"By Succession of Delight"
Poet, essayist, actor, hymn-writer, wit, magazine editor, transvestite stage performer: Christopher Smart, Georgian don-turned-writer, was all of these. He was, and remains, a mercurial individual, an idiosyncratic yet strangely familiar writer of spiritual heights and material depths. His paradoxical exuberance fascinates scholars of eighteenth-century culture, and this collection of essays, a snapshot of current scholarship from both new and established Smart scholars, offers, among others, literary, theological, dramatic and philosophical perspectives on his writing. Here are new ways of reading familiar Smart works - including the astonishing, devout poem of his incarceration, Jubilate Agno - and unfamiliar ones, such as his translations and writing for children. Unexpected readers of Smart, from Coleridge to a testy anonymous annotator, are examined, and Smart's sacred translations and profane stage presence each find a place. Tom Keymer's re-evaluating afterword finds the quality of "betweenness" in Smart's work: between eras, between genres, between forms, Smart's vitality demands reassessment for each new generation of readers.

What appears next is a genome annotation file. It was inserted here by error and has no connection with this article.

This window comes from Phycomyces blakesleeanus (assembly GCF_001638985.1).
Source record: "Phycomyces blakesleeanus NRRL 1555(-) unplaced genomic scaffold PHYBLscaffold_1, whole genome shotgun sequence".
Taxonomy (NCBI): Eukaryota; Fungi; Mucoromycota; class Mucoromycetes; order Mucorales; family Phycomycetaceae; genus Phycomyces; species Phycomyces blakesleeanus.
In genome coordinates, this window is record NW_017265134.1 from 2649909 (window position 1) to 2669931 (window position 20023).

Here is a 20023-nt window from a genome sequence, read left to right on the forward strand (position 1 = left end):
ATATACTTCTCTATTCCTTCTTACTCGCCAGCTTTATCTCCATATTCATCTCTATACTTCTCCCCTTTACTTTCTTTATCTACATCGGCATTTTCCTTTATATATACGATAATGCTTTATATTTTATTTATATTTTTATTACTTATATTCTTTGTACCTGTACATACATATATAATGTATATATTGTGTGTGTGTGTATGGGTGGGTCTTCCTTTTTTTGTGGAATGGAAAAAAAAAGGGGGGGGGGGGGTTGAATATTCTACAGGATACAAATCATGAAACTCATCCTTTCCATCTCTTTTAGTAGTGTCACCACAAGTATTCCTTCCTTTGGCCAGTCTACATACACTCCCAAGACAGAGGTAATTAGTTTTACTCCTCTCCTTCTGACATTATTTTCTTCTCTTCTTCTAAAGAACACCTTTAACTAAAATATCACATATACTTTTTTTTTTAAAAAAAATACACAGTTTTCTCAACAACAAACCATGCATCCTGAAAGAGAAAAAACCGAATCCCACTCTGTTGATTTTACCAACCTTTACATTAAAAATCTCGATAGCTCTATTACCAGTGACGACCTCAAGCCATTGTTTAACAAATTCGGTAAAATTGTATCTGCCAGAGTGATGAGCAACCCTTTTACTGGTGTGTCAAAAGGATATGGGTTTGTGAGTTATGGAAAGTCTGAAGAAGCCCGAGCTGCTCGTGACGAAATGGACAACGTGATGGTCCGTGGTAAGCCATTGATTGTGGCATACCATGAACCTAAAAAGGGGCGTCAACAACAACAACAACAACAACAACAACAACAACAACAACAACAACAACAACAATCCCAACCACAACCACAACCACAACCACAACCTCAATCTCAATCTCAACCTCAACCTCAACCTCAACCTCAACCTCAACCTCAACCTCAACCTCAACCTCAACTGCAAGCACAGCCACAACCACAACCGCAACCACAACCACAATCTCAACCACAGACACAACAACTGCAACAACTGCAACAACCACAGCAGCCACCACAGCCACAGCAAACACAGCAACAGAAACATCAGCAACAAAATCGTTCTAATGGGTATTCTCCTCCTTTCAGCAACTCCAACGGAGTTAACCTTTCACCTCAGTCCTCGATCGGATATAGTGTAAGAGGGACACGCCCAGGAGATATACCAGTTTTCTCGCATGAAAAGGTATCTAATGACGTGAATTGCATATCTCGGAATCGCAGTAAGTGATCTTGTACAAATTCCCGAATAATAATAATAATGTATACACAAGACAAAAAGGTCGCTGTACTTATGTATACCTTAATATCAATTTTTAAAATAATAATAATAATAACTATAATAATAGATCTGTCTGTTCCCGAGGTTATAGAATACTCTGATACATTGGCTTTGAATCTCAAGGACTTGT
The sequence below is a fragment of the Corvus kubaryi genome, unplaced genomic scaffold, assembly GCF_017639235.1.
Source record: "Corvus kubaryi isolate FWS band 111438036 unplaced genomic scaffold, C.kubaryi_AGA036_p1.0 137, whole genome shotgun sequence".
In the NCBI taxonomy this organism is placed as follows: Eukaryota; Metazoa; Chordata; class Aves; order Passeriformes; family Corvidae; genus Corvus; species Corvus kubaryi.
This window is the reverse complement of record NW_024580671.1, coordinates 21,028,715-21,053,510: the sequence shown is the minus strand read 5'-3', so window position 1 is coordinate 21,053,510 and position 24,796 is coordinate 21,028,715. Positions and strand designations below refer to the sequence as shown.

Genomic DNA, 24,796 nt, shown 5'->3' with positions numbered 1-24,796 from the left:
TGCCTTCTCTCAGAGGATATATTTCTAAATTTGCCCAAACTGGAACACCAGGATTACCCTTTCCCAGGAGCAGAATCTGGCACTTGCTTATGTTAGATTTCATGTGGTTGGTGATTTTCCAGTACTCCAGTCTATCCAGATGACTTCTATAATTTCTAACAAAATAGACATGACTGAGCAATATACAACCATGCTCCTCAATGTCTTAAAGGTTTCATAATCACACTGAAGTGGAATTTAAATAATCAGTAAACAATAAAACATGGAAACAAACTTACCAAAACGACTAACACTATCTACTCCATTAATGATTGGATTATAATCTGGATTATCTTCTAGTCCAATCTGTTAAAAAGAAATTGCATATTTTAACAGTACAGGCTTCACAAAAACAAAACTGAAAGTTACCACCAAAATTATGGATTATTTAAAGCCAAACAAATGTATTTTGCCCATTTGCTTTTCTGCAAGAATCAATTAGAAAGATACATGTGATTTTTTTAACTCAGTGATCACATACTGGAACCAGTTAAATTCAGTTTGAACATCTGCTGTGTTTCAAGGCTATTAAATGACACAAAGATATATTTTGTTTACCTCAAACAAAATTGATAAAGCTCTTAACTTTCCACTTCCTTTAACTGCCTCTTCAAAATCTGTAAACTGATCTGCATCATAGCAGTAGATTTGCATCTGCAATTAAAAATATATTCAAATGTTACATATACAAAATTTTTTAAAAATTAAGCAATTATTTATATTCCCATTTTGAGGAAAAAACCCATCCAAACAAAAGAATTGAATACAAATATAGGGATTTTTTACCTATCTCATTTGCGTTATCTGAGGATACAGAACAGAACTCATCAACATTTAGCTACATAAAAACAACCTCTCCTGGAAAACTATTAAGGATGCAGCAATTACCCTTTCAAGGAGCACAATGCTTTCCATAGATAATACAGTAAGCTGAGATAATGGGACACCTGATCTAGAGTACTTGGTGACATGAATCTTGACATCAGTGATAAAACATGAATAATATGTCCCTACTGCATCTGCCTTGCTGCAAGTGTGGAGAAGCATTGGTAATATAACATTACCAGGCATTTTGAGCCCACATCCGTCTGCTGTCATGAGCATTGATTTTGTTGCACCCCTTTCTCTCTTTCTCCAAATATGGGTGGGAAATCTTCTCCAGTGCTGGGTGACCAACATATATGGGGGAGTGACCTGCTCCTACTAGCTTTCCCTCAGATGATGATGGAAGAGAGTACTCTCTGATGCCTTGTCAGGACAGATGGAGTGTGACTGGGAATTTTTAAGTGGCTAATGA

Contributors: Karina Williamson, Min Wild, Rosalind Powell, Fraser Easton, Clement Hawes, William E. Levine, Noel Chevalier, Lori A. Branch, Daniel J. Ennis, Chris Mounsey, Debbie Welham, Tom Keymer.
About the authors:
Min Wild lectures in eighteenth-century literature and theory at Plymouth University, UK. She is the author of Christopher Smart and Satire (Ashgate, 2008).
Noel Chevalier teaches English at Luther College, University of Regina. He has published articles on Jubilate Agno and on Smart's challenge to "legitimate" playhouses in Mrs. Midnight's Oratory.